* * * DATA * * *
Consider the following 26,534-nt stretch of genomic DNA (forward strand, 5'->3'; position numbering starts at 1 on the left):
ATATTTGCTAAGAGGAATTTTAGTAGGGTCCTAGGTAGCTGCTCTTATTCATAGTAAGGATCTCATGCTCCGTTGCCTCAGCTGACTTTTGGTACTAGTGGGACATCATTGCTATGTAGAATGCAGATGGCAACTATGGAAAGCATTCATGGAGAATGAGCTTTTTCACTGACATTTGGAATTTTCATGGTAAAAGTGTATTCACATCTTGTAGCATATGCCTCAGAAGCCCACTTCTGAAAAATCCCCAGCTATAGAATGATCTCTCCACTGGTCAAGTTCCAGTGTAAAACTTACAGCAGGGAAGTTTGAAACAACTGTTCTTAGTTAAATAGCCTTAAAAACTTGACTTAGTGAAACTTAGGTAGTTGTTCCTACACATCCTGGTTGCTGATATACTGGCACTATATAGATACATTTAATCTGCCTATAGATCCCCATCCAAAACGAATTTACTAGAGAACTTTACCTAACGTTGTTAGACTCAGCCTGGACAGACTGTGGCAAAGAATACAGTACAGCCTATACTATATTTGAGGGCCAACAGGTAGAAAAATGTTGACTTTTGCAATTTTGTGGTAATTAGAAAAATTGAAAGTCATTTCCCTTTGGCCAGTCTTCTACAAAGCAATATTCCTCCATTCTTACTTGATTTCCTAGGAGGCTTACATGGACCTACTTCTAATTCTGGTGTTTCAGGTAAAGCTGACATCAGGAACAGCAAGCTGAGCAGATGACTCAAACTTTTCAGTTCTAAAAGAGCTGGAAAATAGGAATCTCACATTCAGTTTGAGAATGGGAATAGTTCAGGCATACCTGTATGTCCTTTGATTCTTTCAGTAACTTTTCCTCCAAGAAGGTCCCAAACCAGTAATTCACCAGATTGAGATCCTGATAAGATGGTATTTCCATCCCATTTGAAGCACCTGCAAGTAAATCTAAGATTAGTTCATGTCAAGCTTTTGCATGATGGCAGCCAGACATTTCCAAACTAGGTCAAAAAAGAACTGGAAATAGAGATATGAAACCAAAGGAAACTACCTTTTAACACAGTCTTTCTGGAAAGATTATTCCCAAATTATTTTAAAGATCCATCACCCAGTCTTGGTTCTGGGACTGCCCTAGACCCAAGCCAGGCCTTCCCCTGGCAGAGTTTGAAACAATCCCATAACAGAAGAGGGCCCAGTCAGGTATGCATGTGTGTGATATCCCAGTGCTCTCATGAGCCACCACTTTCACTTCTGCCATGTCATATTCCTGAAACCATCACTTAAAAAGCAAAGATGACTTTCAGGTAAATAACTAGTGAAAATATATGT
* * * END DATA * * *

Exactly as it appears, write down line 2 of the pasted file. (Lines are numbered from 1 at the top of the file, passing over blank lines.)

ATATTTGCTAAGAGGAATTTTAGTAGGGTCCTAGGTAGCTGCTCTTATTCATAGTAAGGATCTCATGCTCCGTTGCCTCAGCTGACTTTTGGTACTAGTGGGACATCATTGCTATGTAGAATGCAGATGGCAACTATGGAAAGCATTCATGGAGAATGAGCTTTTTCACTGACATTTGGAATTTTCATGGTAAAAGTGTATTCACATCTTGTAGCATATGCCTCAGAAGCCCACTTCTGAAAAATCCCCAGCTATAGAATGATCTCTCCACTGGTCAAGTTCCAGTGTAAAACTTACAGCAGGGAAGTTTGAAACAACTGTTCTTAGTTAAATAGCCTTAAAAACTTGACTTAGTGAAACTTAGGTAGTTGTTCCTACACATCCTGGTTGCTGATATACTGGCACTATATAGATACATTTAATCTGCCTATAGATCCCCATCCAAAACGAATTTACTAGAGAACTTTACCTAACGTTGTTAGACTCAGCCTGGACAGACTGTGGCAAAGAATACAGTACAGCCTATACTATATTTGAGGGCCAACAGGTAGAAAAATGTTGACTTTTGCAATTTTGTGGTAATTAGAAAAATTGAAAGTCATTTCCCTTTGGCCAGTCTTCTACAAAGCAATATTCCTCCATTCTTACTTGATTTCCTAGGAGGCTTACATGGACCTACTTCTAATTCTGGTGTTTCAGGTAAAGCTGACATCAGGAACAGCAAGCTGAGCAGATGACTCAAACTTTTCAGTTCTAAAAGAGCTGGAAAATAGGAATCTCACATTCAGTTTGAGAATGGGAATAGTTCAGGCATACCTGTATGTCCTTTGATTCTTTCAGTAACTTTTCCTCCAAGAAGGTCCCAAACCAGTAATTCACCAGATTGAGATCCTGATAAGATGGTATTTCCATCCCATTTGAAGCACCTGCAAGTAAATCTAAGATTAGTTCATGTCAAGCTTTTGCATGATGGCAGCCAGACATTTCCAAACTAGGTCAAAAAAGAACTGGAAATAGAGATATGAAACCAAAGGAAACTACCTTTTAACACAGTCTTTCTGGAAAGATTATTCCCAAATTATTTTAAAGATCCATCACCCAGTCTTGGTTCTGGGACTGCCCTAGACCCAAGCCAGGCCTTCCCCTGGCAGAGTTTGAAACAATCCCATAACAGAAGAGGGCCCAGTCAGGTATGCATGTGTGTGATATCCCAGTGCTCTCATGAGCCACCACTTTCACTTCTGCCATGTCATATTCCTGAAACCATCACTTAAAAAGCAAAGATGACTTTCAGGTAAATAACTAGTGAAAATATATGT